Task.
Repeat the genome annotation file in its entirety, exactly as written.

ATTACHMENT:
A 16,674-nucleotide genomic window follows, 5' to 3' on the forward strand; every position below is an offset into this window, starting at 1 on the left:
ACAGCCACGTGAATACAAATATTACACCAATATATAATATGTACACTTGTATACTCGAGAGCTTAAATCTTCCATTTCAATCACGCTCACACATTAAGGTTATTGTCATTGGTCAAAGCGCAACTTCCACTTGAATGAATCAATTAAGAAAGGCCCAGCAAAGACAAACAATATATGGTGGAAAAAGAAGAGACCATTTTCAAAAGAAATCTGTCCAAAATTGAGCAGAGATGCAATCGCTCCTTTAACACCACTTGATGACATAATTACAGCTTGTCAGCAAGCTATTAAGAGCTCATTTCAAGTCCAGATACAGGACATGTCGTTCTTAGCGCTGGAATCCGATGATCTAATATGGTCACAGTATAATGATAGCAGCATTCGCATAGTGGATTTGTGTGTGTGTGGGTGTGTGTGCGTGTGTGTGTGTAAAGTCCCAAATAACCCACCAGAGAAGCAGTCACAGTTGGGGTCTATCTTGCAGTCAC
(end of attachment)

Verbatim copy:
A 16,674-nucleotide genomic window follows, 5' to 3' on the forward strand; every position below is an offset into this window, starting at 1 on the left:
ACAGCCACGTGAATACAAATATTACACCAATATATAATATGTACACTTGTATACTCGAGAGCTTAAATCTTCCATTTCAATCACGCTCACACATTAAGGTTATTGTCATTGGTCAAAGCGCAACTTCCACTTGAATGAATCAATTAAGAAAGGCCCAGCAAAGACAAACAATATATGGTGGAAAAAGAAGAGACCATTTTCAAAAGAAATCTGTCCAAAATTGAGCAGAGATGCAATCGCTCCTTTAACACCACTTGATGACATAATTACAGCTTGTCAGCAAGCTATTAAGAGCTCATTTCAAGTCCAGATACAGGACATGTCGTTCTTAGCGCTGGAATCCGATGATCTAATATGGTCACAGTATAATGATAGCAGCATTCGCATAGTGGATTTGTGTGTGTGTGGGTGTGTGTGCGTGTGTGTGTGTAAAGTCCCAAATAACCCACCAGAGAAGCAGTCACAGTTGGGGTCTATCTTGCAGTCAC